Inhabited predominantly by Bangladeshi immigrants, the chars of the Brahmaputra river are small, temporary land masses that appear and disappear seasonally due to erosion. This subtle debut documentary explores the ephemeral relationship between the river and its residents through the prism of two different subjects - Amjad Ali, a farmer who lives on a char, and Sahjahan Hussain, a young activist from the mainland who is working to secure land rights for the char-dwellers.

The screening will be followed by a discussion and audience Q&A with filmmaker Prachi Mokashi and Dr Nicole Wolf (Goldsmiths).

Tuesday 28 March
Masaan / Crematorium
(2015, 109mins, Hindi, dir. Neeraj Ghayvan)
 

Winner of the Prix de l'avenir and a FIPRESCI Prize at Cannes in 2015, this nuanced debut feature (from Anurag Kashyap’s former assistant) narrates the parallel rebellions of three young residents of Varanasi. Their intertwined 21st century lives are also inextricably linked to the ghats of the Ganges – riverfront steps serving as Hindu cremation grounds. A ‘sex scandal’ brings shame on Devi, the daughter of a priest. Meanwhile, upper-caste Shaalu falls for engineering student Deepak, who comes from a family of corpse burners. An astute and richly-layered evocation of contemporary small town India.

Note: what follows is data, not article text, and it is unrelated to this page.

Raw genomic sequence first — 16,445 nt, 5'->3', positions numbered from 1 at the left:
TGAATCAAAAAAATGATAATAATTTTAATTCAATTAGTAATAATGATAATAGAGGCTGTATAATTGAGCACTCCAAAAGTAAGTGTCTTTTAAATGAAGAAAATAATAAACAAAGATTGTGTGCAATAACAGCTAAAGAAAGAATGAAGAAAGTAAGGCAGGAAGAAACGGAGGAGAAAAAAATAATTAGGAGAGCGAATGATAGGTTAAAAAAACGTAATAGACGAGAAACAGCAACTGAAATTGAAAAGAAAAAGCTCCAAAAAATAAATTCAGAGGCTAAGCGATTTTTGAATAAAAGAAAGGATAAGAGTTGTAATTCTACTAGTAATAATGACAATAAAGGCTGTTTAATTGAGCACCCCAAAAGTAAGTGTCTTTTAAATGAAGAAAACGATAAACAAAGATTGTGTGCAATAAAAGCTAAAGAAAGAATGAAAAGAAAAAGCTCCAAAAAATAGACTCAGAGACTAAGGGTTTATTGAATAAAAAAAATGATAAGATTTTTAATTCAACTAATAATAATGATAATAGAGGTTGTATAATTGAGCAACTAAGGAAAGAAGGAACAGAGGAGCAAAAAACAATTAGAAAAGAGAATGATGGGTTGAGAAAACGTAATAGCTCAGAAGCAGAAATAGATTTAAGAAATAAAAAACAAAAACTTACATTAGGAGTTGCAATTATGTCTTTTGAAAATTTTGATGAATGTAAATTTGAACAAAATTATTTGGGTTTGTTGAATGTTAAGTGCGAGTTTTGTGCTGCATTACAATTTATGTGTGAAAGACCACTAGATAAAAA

The film will be introduced by Dr Ashvin Devasundaram (Queen Mary, University of London) who will also lead a post-screening audience discussion. Dr Devasundaram is Programming Adviser to the London Asian Film Festival, Creative Director of the Edinburgh Asian Film Festival, and author of India’s New Independent Cinema: Rise of the Hybrid – the first scholarly book on new Indian indie cinema.